A.W.O.L. | Travel TV
YOU CAN’T PUT A PRICE ON THIS KIND OF MARKETING AND HOW WELL AWOL SHOWCASED OUR REGION.
— ALICIA PHELPS, NORTHEAST TENNESSEE TOURISM ASSOCIATION DIRECTOR
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Season 1 partner CASE STUDY
NORTHEAST TENNESSEE

Our team would like to share a closer look at one of our season 1 location partners, the Northeast Tennessee Tourism Association. The importance of this overview is to share not only their feature in season 1, but also the results of our collaborative work producing b-roll, still photography, regional press, online content, and community buzz and engagement. By utilizing our focus on both the outdoors and the lifestyle and experience outdoor travelers aim to experience themselves while traveling, the AWOL team generated a remarkably watchable, entertaining, and inspiring episode to attract visitors to the region without relying only on direct sales plugs or other gimmicks that can be off-putting to viewers.

Our Case Study will cover the following topics

 
 

FROM OuR SHOWRUNNER

Our episode and work with Northeast Tennessee took full advantage of the unparalleled creative talent and professional services the AWOL team can offer partners while filming an episode of AWOL. Most importantly, it was exemplary in the authentic visual storytelling and inspirational sense of adventure we aim to achieve for each episode of our series.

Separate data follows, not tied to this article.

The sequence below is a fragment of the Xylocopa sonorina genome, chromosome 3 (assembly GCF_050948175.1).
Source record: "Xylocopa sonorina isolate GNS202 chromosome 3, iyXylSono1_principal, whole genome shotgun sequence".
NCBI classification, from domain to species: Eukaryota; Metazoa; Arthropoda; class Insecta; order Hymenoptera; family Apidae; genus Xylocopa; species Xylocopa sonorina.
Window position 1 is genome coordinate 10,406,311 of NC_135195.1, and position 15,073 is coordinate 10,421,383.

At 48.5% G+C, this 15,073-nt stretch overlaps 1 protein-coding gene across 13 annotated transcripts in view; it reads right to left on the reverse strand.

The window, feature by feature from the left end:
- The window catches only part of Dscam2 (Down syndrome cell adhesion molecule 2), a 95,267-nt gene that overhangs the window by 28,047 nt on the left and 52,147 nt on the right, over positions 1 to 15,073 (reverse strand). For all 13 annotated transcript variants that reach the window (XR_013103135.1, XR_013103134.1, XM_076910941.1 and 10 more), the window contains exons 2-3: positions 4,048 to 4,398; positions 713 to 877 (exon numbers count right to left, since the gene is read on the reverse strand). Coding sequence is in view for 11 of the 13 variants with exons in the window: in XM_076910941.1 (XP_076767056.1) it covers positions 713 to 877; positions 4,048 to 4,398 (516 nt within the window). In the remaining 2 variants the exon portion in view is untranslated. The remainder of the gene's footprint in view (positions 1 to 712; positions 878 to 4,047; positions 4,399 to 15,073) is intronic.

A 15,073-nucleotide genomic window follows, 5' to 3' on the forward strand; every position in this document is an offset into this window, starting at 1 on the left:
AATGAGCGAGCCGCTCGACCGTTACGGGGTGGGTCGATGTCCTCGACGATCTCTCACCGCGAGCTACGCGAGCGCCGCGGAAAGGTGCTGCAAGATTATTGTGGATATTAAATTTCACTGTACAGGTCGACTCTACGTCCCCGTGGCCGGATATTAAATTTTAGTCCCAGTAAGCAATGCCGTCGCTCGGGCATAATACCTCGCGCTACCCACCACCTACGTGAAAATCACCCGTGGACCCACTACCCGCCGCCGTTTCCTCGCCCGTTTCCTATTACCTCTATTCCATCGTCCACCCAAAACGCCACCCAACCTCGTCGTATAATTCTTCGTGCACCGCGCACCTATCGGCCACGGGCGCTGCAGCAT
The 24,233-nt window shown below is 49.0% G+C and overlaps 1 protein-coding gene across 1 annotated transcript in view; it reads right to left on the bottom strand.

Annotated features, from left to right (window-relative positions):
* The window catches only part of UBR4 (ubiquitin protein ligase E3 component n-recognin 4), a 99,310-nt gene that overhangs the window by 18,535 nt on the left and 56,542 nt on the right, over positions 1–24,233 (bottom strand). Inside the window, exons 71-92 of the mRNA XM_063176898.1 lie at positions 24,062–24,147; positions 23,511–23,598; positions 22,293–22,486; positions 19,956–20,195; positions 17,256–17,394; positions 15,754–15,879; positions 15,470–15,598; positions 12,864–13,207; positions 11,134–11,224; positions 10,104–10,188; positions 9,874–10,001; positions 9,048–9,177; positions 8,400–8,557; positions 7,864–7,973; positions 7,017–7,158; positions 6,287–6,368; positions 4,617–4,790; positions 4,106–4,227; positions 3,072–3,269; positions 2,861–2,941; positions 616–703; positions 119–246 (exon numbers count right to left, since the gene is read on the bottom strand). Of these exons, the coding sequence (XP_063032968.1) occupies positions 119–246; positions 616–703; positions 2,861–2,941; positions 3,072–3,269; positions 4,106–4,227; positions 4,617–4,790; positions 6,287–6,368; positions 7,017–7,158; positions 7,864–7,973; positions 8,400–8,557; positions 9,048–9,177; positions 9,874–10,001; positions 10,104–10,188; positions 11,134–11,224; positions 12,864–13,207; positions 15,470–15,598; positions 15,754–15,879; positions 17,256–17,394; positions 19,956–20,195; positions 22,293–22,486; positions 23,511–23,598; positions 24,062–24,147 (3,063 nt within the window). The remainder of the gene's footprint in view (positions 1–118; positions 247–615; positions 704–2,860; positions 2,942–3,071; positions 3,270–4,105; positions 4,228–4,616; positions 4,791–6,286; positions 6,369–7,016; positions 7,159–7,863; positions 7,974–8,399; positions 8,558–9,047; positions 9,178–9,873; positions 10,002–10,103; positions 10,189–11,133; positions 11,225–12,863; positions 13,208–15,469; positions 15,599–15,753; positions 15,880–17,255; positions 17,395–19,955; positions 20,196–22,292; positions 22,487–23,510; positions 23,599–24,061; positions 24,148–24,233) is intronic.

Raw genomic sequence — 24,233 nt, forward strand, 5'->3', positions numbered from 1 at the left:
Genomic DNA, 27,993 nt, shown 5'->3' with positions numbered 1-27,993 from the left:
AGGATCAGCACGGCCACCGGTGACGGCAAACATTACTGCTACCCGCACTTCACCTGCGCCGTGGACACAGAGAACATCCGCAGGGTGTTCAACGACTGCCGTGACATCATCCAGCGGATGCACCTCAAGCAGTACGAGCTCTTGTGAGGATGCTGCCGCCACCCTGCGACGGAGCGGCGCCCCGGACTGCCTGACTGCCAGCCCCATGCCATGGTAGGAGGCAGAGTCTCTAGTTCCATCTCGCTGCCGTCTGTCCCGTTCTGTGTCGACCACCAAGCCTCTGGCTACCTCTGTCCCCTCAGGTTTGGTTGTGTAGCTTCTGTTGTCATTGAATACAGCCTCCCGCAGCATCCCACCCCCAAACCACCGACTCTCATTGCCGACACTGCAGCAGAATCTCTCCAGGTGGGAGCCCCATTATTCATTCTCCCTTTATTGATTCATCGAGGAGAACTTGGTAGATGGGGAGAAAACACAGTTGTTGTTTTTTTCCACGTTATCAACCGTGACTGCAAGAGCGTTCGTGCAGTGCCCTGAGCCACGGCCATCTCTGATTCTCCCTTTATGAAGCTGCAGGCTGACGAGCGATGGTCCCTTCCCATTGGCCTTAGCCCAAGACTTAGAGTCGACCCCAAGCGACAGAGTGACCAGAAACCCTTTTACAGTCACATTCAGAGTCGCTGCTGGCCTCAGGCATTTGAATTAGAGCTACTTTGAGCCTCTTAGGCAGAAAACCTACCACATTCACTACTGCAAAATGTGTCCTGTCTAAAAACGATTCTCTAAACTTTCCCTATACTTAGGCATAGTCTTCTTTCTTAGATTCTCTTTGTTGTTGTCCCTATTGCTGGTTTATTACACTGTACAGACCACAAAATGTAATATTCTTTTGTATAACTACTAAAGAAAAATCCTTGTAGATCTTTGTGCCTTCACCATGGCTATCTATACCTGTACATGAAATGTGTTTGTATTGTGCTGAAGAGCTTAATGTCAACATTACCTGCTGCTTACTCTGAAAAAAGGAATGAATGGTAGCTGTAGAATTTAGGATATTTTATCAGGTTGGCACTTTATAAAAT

The numerous locals featured in this episode put a much welcomed spotlight on the community diversity that makes up this vibrant part of the Southeast, as did the wide range of outdoor activities visitors can come to experience that made the final cut.

AWOL host Angel Verde’s performance in this episode is also a prime example of how key he is to helping viewers find familiarity and accessibility in outdoor travel. His off-the-cuff storytelling, sense of adventure, and cultural curiosity is exactly what our series hopes to inspire. Without a host as captive as Angel, AWOL’s strong visual content could not resonate with as wide of an audience.

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over 40 minutes of cataloged B-roll footage

The Northeast Tennessee Tourism Association purchased commercial licensing to receive a full catalog of B-roll that features footage of each location and activity filmed during our team's visit.

This resulted in 10+ video clips with over 40 minutes of fully organized footage in cinema log format for easy press, media, and marketing use.

 
 
So many of our community partners could never afford to commission this level of video work on their own. For that, the b-roll was worth our investment with AWOL alone.
— Alicia Phelps, Northeast Tennessee Tourism Association Director
 

Photography

Northeast Tennessee expanded beyond our standard offering of candid high-resolution photos and production stills by purchasing commercial-ready photography performed by our team's photographer that we can also have on location if partner budgets allow.